NASA’s Cassini spacecraft is all set for its final close encounter with Saturn’s largest moon Titan, the US space agency has said. Cassini will perform the final close flyby on April 21 before crashing down in Saturn’s atmosphere.
NASA said during the final close flyby, Cassini probe will be at a speed of about 21,000 kms per hour 979 kilometres above Titan's surface.
This encounter will be NASA Cassini mission’s final attempt to make close observations of the seas and lakes of liquid hydrocarbons that are present across the moon’s northern polar region. It will also be the last chance of the mission to use its powerful radar to pierce the haze and obtain detailed images of the surface.
This flyby is also the gateway to NASA Cassini spacecraft’s "Grand Finale". The ‘Grand Finale’ includes a final set of 22 orbits by Cassini as it will pass between the rings of the gas giant. It will then make a plunge into Saturn’s atmosphere on September, marking an end of the mission.
Titan's gravity will bend Cassini's orbit around Saturn during the April 21 flyby and will shrink it slightly so that instead of passing through just outside the rings, the probe will also begin its finale dives which pass just inside the rings.
NASA's Cassini spacecraft, which is in orbit around Saturn for nearly 13 year, will be marking the end of the 20-year-long journey.
The closest approach of NASA Cassini spacecraft to Titan is planned for 11:08 pm PDT on April 21 (11:38 am IST April 22).
This flyby is Cassini’s 127th targeted encounter with Titan. For a targeted flyby, the spacecraft uses its rocket engine or thrusters to accurately aim toward the encounter.
The radar instrument will also search a final time for Titan’s “magic island,” a mysterious feature in one of the moon’s seas that changed in appearance over the course of several flybys.
Scientists hope to gain additional insights to help them determine whether the feature is waves, bubbles, floating debris, or something else entirely.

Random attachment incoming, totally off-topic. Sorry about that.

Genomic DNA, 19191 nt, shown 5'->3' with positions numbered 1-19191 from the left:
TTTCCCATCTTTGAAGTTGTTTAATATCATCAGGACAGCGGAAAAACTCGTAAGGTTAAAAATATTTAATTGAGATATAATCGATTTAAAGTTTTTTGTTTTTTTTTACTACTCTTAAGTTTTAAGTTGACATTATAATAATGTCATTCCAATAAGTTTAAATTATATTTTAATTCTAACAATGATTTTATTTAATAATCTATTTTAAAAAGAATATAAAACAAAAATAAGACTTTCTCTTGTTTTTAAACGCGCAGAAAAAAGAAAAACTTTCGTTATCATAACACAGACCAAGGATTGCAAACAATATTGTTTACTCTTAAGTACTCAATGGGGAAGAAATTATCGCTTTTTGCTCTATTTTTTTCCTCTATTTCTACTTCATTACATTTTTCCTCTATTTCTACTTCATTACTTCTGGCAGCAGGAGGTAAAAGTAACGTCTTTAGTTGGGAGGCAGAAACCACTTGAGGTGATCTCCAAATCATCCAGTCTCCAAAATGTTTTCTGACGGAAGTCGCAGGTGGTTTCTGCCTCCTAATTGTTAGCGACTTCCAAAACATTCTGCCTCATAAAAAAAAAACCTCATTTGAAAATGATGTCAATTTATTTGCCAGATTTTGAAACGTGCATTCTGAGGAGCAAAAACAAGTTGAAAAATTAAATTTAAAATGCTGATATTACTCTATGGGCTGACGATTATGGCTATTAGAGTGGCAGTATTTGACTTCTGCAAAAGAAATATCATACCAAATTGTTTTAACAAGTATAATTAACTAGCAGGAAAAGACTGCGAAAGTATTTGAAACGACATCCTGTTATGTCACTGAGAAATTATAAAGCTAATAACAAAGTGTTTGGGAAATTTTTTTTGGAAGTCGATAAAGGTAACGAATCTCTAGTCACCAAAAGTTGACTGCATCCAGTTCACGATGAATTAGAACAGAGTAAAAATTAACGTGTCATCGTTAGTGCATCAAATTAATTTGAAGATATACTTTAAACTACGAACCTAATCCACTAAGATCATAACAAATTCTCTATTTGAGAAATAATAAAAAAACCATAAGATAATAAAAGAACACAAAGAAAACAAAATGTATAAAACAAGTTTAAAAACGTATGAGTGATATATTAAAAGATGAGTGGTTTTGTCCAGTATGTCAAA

NASA will destroy its 20-year-old Cassini spacecraft. Here’s why:
The NASA Cassini spacecraft is running low on fuel as it has been in orbit around Saturn since 2004. NASA took this decision in order to protect and preserve Saturn’s moons, especially the potentially habitable Enceladus, for future exploration.
The thrilling finale will help NASA scientists to further understand how giant planets as well as planetary systems form and evolve.
What all will happen in the final journey of Cassini spacecraft?
On Saturday, April 22, NASA’s Cassini will make a transition to its grand finale orbit. It will perform a last close flyby of Saturn's giant moon Titan on the same day.
As part of the Saturn mission’s grand finale, the Cassini probe will make first of a series of dives through the 1,500-mile-wide (2,400-kilometer) space between Saturn and its rings on Wednesday, April 26.
"No spacecraft has ever gone through the unique region that we'll attempt to boldly cross 22 times," said Thomas Zurbuchen, associate administrator for the Science Mission Directorate at NASA Headquarters in Washington.
On September 15, the NASA Cassini spacecraft will head towards its fateful plunge into Saturn and will beam back data from several instruments until it loses contact with Earth.
"This planned conclusion for Cassini's journey was far and away the preferred choice for the mission's scientists," said Linda Spilker, Cassini project scientist at NASA's Jet Propulsion Laboratory (JPL) in Pasadena, California.
"Cassini will make some of its most extraordinary observations at the end of its long life."
The NASA team responsible for the mission hopes to seek strong insights into the internal structure of Saturn and the origin of the rings, get the first-ever sampling of atmosphere of Saturn and particles that come from the main ring and capture the closest-ever views of the clouds of the planet and its inner rings.